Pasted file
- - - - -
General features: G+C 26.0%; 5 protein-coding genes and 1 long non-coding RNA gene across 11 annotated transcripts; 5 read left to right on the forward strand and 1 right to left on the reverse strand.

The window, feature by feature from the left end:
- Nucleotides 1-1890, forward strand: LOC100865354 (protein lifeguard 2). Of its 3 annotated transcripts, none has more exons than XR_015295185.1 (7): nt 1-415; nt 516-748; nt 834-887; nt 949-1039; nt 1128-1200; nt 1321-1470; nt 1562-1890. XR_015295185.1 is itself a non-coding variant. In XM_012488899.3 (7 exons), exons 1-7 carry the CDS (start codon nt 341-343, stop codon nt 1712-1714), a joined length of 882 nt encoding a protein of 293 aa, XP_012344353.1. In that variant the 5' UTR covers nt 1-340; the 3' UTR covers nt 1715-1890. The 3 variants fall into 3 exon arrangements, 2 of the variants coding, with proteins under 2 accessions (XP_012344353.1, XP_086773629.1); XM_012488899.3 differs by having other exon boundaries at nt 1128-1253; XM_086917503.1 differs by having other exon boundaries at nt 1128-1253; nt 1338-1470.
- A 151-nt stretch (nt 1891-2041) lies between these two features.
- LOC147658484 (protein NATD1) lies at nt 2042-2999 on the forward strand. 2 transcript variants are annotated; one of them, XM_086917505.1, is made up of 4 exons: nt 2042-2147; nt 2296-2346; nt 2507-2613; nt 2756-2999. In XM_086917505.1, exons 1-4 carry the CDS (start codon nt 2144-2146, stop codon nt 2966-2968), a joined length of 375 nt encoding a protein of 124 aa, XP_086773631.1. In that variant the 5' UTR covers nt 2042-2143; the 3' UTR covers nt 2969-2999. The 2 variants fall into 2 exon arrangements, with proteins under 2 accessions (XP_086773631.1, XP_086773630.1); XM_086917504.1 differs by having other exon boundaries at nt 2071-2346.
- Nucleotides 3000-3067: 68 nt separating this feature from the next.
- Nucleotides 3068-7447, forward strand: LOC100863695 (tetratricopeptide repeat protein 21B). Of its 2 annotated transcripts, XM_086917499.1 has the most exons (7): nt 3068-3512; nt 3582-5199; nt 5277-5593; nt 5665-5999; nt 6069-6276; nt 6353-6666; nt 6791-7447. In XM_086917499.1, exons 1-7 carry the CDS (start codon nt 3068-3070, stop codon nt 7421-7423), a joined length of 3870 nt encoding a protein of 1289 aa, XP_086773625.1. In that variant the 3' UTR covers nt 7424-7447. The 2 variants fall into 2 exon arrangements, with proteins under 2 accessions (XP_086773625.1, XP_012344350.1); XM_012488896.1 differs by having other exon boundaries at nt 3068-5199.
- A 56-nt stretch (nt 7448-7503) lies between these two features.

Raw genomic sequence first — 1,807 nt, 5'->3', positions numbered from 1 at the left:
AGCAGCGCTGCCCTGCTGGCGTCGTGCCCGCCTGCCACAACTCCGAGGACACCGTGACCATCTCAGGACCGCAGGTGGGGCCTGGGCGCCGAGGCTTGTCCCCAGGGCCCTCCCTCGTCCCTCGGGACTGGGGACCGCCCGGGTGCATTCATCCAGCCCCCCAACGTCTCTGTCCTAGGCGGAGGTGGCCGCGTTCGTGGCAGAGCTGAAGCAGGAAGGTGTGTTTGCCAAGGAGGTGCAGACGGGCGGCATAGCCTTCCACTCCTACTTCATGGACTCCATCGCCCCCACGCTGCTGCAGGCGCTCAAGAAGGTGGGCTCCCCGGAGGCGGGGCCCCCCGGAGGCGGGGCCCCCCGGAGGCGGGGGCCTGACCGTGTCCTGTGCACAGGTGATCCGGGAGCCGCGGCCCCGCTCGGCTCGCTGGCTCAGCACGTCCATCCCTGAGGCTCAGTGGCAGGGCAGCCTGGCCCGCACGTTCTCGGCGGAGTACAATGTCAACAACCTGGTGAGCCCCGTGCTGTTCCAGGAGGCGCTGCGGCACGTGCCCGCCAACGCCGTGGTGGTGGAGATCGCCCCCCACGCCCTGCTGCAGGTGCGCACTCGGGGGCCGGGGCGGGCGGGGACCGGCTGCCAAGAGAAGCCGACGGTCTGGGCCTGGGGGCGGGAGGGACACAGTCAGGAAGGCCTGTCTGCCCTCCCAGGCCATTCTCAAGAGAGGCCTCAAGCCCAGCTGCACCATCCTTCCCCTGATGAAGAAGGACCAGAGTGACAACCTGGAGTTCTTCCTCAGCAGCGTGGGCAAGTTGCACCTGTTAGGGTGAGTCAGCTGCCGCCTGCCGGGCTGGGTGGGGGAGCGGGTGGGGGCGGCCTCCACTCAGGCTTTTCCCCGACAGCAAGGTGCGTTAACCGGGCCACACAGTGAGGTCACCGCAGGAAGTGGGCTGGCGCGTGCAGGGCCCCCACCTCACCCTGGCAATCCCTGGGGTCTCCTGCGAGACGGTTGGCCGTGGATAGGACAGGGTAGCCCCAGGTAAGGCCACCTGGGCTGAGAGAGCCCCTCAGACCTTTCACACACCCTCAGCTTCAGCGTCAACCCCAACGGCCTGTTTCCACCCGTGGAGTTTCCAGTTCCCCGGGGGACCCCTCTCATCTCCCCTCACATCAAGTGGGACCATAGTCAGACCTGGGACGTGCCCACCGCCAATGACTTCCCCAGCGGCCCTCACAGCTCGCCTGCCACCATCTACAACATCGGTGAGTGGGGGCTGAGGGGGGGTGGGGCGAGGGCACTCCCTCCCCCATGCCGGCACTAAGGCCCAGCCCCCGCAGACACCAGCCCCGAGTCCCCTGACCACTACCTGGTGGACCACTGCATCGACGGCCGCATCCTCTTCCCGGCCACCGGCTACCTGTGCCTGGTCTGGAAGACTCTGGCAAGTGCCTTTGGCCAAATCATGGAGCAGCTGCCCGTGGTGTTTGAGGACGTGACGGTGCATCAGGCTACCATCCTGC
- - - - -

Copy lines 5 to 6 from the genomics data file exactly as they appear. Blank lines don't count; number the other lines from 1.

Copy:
- LOC147658484 (protein NATD1) lies at nt 2042-2999 on the forward strand. 2 transcript variants are annotated; one of them, XM_086917505.1, is made up of 4 exons: nt 2042-2147; nt 2296-2346; nt 2507-2613; nt 2756-2999. In XM_086917505.1, exons 1-4 carry the CDS (start codon nt 2144-2146, stop codon nt 2966-2968), a joined length of 375 nt encoding a protein of 124 aa, XP_086773631.1. In that variant the 5' UTR covers nt 2042-2143; the 3' UTR covers nt 2969-2999. The 2 variants fall into 2 exon arrangements, with proteins under 2 accessions (XP_086773631.1, XP_086773630.1); XM_086917504.1 differs by having other exon boundaries at nt 2071-2346.
- Nucleotides 3000-3067: 68 nt separating this feature from the next.